Defense News - India
|Friday, February 10, 2012, 12:04 AM|
|India has tested successfully home-made supersonic ballistic missile interceptor.|
India on Friday, February 10, 2012, tested a ballistic missile interceptor from a defence base in Odisha to create a shield against incoming enemy missiles, a senior defence official said. The indigenous Advanced Air Defence (AAD) interceptor missile was fired from Wheeler Island off the state coast near Dhamra in Bhadrak district, about 170 km from here.
Indian ballistic missile interceptor during firing test (Archive image)
The target missile mimicked an incoming enemy missile with a range of more than 2,000 km.
A few minutes after the ‘hostile’ missile, a modified surface-to-surface Prithvi, took off at 10.10 a.m. from Launch Complex-3 at Chandipur, the interceptor missile, Advanced Air Defence (AAD), was fired from the Wheeler Island. As the target missile climbed to a height about 100 km and began descending at rapid speed, the interceptor travelling at supersonic speed homed on to the target and smashed it to smithereens around 10.15 a.m. at a 15-km altitude in the endo-atmosphere.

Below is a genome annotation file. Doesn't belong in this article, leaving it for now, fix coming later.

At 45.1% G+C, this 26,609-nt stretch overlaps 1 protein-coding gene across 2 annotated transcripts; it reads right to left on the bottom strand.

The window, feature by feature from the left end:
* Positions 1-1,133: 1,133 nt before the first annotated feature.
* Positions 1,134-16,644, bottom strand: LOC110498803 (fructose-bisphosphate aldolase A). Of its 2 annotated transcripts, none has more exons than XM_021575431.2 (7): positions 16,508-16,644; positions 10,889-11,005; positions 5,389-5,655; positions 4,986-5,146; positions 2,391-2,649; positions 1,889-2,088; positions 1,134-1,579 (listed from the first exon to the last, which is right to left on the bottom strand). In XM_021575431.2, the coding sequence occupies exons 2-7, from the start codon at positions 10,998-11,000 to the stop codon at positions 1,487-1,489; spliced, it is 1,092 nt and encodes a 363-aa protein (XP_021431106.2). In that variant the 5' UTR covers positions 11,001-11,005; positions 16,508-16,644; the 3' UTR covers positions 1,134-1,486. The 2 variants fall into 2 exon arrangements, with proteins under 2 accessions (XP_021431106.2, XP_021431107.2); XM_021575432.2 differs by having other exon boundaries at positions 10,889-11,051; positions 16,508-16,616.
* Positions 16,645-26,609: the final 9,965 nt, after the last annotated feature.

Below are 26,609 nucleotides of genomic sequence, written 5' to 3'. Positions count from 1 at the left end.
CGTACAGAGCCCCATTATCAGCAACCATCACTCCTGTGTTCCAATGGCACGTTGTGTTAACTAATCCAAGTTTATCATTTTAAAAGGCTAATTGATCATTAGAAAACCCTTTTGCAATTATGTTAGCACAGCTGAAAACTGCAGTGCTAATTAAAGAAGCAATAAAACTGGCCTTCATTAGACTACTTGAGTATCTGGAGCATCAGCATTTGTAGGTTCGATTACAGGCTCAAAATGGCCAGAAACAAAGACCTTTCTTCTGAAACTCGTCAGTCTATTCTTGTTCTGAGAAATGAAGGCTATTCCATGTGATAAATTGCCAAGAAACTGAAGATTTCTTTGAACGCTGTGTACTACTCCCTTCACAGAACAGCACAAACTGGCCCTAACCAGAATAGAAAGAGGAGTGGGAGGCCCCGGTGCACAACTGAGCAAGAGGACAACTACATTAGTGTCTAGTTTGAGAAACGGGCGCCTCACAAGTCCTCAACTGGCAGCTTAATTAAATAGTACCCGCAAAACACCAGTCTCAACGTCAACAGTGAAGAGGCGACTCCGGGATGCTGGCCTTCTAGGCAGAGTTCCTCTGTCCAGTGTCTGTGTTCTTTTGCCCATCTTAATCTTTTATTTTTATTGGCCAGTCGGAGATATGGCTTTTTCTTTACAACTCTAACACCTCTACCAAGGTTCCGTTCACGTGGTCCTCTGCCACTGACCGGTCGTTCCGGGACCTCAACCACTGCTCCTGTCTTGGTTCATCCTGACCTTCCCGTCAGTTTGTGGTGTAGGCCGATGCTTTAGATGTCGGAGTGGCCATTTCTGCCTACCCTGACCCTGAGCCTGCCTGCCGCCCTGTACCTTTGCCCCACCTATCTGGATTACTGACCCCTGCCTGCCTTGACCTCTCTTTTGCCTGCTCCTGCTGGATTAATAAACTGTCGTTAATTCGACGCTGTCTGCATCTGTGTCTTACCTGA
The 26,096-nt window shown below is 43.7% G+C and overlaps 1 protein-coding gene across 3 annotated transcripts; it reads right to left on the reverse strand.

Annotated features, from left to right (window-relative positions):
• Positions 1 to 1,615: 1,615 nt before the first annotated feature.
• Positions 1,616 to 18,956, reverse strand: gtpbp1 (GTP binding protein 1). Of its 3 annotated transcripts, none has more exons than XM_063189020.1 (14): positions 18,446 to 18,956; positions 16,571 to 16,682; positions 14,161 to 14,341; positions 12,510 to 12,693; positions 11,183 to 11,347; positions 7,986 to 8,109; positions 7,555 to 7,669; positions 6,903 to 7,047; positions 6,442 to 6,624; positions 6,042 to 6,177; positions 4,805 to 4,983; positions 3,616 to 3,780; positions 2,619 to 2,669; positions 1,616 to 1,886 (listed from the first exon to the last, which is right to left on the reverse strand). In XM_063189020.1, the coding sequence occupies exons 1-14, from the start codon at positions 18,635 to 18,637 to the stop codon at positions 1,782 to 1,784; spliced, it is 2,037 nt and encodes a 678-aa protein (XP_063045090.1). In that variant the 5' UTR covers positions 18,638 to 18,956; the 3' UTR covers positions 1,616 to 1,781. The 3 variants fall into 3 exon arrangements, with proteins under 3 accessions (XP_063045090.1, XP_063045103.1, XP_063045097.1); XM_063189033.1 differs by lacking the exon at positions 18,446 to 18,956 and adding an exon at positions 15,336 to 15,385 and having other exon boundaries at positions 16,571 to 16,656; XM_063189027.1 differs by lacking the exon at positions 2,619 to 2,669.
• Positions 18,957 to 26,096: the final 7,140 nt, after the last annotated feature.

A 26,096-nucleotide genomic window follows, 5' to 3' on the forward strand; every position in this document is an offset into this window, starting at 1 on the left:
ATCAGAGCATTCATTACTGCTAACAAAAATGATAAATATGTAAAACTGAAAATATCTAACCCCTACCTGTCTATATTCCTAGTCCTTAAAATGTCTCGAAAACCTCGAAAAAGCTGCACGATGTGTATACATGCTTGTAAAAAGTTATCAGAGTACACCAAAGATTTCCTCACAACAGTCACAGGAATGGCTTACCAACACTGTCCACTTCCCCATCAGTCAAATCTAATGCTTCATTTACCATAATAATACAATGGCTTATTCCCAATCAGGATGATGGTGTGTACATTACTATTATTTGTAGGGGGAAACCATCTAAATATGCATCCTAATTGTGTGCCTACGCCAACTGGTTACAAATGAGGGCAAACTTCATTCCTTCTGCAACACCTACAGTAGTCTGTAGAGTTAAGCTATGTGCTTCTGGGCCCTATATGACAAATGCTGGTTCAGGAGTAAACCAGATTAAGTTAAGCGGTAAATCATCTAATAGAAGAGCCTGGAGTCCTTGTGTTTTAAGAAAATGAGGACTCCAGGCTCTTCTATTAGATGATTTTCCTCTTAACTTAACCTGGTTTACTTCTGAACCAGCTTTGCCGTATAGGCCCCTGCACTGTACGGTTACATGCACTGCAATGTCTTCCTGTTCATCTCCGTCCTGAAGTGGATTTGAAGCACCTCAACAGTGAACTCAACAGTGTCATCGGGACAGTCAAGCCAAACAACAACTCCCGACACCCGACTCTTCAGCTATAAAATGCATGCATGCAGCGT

The crucial test was conducted as part of India’s plans to deploy a two-tiered BMD system to engage and kill incoming enemy missiles in the endo-atmosphere and exo-atmopshere.
This was the seventh interceptor mission and the fifth endo-atmospheric interception. Six of the tests to date have been successful, including the first three in a row.
Immediately after the modified Prithvi was launched, the Long Range Tracking Radars near Puri picked up the target missile as also the Multi Functional Radar at Paradip tracked the missile and passed on the information to guidance computer, which gave the command for launching of AAD after computing the target’s flight. Equipped with inertial navigation system, a hi-tech computer and a radio-frequency seeker the AAD locked on to the target missile and blasted it in the terminal phase.
Scientific advisor to Defence Minister V.K. Saraswat, Defence Research and Development Organisation's (DRDO) Chief Controller for missiles and strategic systems, Avinash Chander and other top missile scientists were present.